I know that many of you, especially if you are self employed, don't
always stick to a plan when it comes to managing your finances. You may
be contributing to a retirement plan, but otherwise, your finances often
I believe virtually everyone can benefit from some financial planning.
Whether you want to get married and have a family, need to save for
college or want to retire to a warmer climate, you are much more likely
to reach your goals if you have a plan in place.
But where to start? Think about what you want to accomplish in life
both before and after retirement. For many of us, retirement may last
25 to 30 years.
Here is a financial planning primer to help you get on track:
Assess Where You Are Today
It's always difficult to balance our work and personal lives. Finding
the time to plan for your financial future can sometimes seem daunting.
Start out by gathering and organizing your statements, etc. The
sooner you begin this process in your life, the easier it will be to
reach your financial goals. Pull together your bank statement(s), any
investment statements, etc. Don't forget your credit card bills, your
checkbook and paycheck stubs. (You should also have 3-6 months of
expenses set aside as an Emergency Fund.) You can subtract your debts
from your assets to determine your Net Worth.
To calculate your Cash Flow, complete a worksheet that lists your
income and all your monthly expenses. Don't forget items like your
monthly cost for insurance, taxes, utilities, child care, auto and
public transportation expenses, retirement savings, credit card
Saving regularly should be a priority. After paying your mortgage or
rent, paying yourself should be next. Once you get in the habit, it
will become second nature, and you will be pleased as your savings grow.
Where Do You Want to Be?
- Have you thought about where you want to be in 10, 20 or 30 years?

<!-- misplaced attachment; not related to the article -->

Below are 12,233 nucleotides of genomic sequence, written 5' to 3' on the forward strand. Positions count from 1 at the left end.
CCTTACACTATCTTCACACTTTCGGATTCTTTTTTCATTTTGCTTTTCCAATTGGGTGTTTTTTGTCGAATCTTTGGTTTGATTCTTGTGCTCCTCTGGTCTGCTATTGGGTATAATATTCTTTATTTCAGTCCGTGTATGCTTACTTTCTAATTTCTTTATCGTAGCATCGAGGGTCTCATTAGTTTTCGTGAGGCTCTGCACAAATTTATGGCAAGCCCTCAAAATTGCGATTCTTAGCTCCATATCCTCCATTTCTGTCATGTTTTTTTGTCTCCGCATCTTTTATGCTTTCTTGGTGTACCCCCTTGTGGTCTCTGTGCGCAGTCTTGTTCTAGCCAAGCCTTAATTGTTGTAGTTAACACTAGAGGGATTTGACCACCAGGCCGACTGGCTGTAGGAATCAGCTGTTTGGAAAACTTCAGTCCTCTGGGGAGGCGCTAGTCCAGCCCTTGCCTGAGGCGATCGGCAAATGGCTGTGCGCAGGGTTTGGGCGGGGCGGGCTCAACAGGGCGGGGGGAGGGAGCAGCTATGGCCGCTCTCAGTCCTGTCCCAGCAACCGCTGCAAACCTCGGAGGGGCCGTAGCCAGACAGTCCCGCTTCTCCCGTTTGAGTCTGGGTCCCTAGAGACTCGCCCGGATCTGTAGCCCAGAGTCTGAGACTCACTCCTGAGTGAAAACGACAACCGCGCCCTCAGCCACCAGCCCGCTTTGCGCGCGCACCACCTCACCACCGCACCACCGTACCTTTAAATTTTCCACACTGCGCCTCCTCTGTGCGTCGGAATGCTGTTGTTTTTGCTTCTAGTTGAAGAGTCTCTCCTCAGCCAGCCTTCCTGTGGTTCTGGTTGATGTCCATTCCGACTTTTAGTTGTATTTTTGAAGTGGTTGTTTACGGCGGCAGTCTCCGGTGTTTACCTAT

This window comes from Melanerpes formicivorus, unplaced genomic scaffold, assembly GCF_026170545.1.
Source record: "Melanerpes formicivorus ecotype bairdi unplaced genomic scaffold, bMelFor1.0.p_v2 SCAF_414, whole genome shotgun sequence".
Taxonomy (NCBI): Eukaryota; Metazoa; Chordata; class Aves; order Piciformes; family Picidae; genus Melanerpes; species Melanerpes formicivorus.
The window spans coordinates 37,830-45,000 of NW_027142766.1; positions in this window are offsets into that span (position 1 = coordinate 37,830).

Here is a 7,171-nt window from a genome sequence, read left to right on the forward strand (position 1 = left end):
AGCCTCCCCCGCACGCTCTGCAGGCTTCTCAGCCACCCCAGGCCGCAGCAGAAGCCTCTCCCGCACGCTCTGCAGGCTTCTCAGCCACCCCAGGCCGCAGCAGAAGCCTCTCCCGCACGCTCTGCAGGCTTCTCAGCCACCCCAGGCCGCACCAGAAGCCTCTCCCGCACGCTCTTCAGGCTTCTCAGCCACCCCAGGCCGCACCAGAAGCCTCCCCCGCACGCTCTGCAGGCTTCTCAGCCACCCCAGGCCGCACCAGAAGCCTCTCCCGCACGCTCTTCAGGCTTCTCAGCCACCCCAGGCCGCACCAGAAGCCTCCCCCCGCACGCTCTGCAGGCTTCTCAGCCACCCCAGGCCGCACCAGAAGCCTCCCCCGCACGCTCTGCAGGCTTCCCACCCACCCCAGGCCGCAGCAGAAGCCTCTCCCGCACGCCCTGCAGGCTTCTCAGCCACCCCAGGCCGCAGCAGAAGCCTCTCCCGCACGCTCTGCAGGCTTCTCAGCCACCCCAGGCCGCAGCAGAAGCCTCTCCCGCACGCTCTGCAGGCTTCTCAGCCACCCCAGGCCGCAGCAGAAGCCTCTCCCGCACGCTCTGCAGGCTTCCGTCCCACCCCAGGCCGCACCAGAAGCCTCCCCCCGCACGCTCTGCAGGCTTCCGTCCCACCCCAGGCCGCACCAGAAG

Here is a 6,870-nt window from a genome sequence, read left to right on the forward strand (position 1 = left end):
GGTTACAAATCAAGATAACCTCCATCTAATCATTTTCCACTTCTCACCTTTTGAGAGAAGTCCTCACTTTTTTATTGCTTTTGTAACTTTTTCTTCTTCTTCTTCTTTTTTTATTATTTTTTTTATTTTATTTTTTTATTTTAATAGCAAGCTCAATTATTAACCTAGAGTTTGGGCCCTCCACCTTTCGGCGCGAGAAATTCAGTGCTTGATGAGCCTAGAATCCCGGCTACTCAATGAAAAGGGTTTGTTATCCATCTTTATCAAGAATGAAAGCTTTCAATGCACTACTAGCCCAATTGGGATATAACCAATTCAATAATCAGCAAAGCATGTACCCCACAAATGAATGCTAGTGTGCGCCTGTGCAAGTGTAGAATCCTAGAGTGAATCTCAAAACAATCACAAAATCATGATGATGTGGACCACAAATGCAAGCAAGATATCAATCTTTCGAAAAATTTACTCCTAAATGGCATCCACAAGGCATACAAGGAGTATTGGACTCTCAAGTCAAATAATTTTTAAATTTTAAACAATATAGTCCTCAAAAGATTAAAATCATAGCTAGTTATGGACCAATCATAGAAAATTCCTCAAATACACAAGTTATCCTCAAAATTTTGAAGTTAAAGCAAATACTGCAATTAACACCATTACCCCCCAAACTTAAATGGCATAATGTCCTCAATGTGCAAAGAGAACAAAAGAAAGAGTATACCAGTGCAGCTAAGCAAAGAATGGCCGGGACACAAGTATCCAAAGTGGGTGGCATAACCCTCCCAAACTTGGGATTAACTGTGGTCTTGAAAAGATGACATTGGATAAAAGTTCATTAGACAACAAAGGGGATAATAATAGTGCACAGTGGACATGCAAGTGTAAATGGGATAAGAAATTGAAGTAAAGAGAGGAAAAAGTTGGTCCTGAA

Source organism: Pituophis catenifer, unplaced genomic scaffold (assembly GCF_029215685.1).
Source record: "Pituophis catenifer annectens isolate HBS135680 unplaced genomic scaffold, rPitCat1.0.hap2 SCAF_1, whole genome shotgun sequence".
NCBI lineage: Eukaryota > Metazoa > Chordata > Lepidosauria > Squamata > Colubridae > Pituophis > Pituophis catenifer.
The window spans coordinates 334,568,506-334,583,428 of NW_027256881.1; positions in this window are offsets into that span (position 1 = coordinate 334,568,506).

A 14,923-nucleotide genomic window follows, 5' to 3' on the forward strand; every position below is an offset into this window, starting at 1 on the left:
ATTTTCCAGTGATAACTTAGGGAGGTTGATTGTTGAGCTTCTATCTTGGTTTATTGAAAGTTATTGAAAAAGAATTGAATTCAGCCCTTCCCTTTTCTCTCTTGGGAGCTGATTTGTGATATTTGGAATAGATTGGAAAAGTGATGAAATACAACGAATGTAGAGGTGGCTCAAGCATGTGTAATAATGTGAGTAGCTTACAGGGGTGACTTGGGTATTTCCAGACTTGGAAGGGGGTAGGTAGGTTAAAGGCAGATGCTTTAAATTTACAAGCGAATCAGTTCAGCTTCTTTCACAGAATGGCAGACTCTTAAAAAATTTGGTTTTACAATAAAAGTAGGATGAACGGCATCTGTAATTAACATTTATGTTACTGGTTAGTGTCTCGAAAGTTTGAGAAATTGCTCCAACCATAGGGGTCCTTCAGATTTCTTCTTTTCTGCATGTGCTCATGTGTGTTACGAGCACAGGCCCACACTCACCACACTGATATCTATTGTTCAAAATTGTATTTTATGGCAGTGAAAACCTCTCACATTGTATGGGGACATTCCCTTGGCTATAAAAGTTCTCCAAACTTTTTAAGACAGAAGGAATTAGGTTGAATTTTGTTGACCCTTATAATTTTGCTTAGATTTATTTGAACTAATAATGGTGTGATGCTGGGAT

you want to own your own home, what are you going to use for a down
- If you have children, how will you pay for their college
- Will you be able to retire early?
- Or will you have to work
into your 70's?
These are some of the big ticket items that all of us
think about. But just thinking won't help you get where you want to
Before you can put money aside for your long-term goals, make sure your
cash flow is sufficient to cover your monthly expenses. If there is
money left over after your bills are paid, then you need to prioritize
your long-term goals. Most likely, you will buy your home and your kids
will start college before you retire. How much do you need to save each
month to reach your different goals? Can you save for multiple goals
Investing to Reach Your Goals
One thing that's universal when it comes to meeting your financial
goals: making your money grow.....Capital Appreciation. The amount of
time you will need to achieve the goal, the amount of money you can save
over time, and the rate of return you expect to receive are all
important factors when investing. Different goals have different time
frames.....you can take more risk when investing for retirement (if
that's a long-term goal) than you can if saving for a down payment.
Diversification is another important concept, particularly when investing long-term. When saving for retirement, for example, what percentage of your investments are in stocks (or stock mutual funds) versus bonds (or bond mutual funds) and cash? You might also want to consider answering a risk questionnaire to help you determine how conservative or aggressive you can be when investing. There is risk associated with most investments. Taking the proper amount of risk can be one factor in determining whether you will reach your financial goals or not.
As you become a more experienced investor through the years, you may also find that you want to take less risk as you get older. Less risk in your portfolio may help preserve your next egg so that more of it will be there when you need it.